In a time when many hospitals are struggling with the bad debt left as a result of uncompensated care, facilities in Ohio have seen a marked decline in cases of patients unable to cover the cost of treatment.
Last October, Ohio voted to expand its Medicaid program by accepting $2.5 billion in federal grants under the Affordable Care Act. According to the Associated Press, the funds would be used to provide coverage for approximately 366,000 Ohio residents that fell into what is known as the "Medicare Gap," who earn less than 138 percent of the federal poverty level.
As a result, fewer uninsured Ohio residents have been making an appearance at area emergency rooms, diminishing the dollars written off to bad debt.
"Ohio was a ahead of the curve on this, and it puts us in a little bit of a better position from a financial standpoint," Bryan Bucklew, president and CEO of the Greater Dayton Area Hospital Association, told the Associated Press.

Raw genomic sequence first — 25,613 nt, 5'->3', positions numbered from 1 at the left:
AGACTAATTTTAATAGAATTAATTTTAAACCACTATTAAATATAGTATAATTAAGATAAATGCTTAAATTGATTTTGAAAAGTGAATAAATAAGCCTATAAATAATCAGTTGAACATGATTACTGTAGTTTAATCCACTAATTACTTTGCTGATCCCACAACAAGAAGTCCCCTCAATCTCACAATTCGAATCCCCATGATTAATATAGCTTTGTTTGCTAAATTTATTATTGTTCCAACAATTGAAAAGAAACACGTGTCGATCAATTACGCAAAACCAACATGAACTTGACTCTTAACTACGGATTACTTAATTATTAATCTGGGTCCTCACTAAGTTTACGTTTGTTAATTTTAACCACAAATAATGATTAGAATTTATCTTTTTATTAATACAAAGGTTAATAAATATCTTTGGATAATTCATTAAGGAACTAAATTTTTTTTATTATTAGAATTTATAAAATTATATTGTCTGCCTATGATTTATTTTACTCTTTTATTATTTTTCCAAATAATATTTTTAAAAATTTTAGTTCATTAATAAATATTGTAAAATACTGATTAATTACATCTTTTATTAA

"A year ago, you had a lot of people, including in Ohio, talking about how do we not do Medicaid expansion. We're seeing a 180-degree reversal now in these states that previously said they don't want to do Medicaid. Now they're trying to figure out how do we set up a program like Ohio's."
The Associated Press reports that even in states like Arizona, which in the past staunchly opposed Medicare expansion, are now reversing their opinions.
However, the process of turning attitudes away from negative stigmas surrounding Medicare expansion could take time. If your facility is currently struggling with healthcare revenue cycle management, then the decision to outsource receivables management could result in a decrease in the dollars written off to bad debt as well as a more manageable claims load per collector.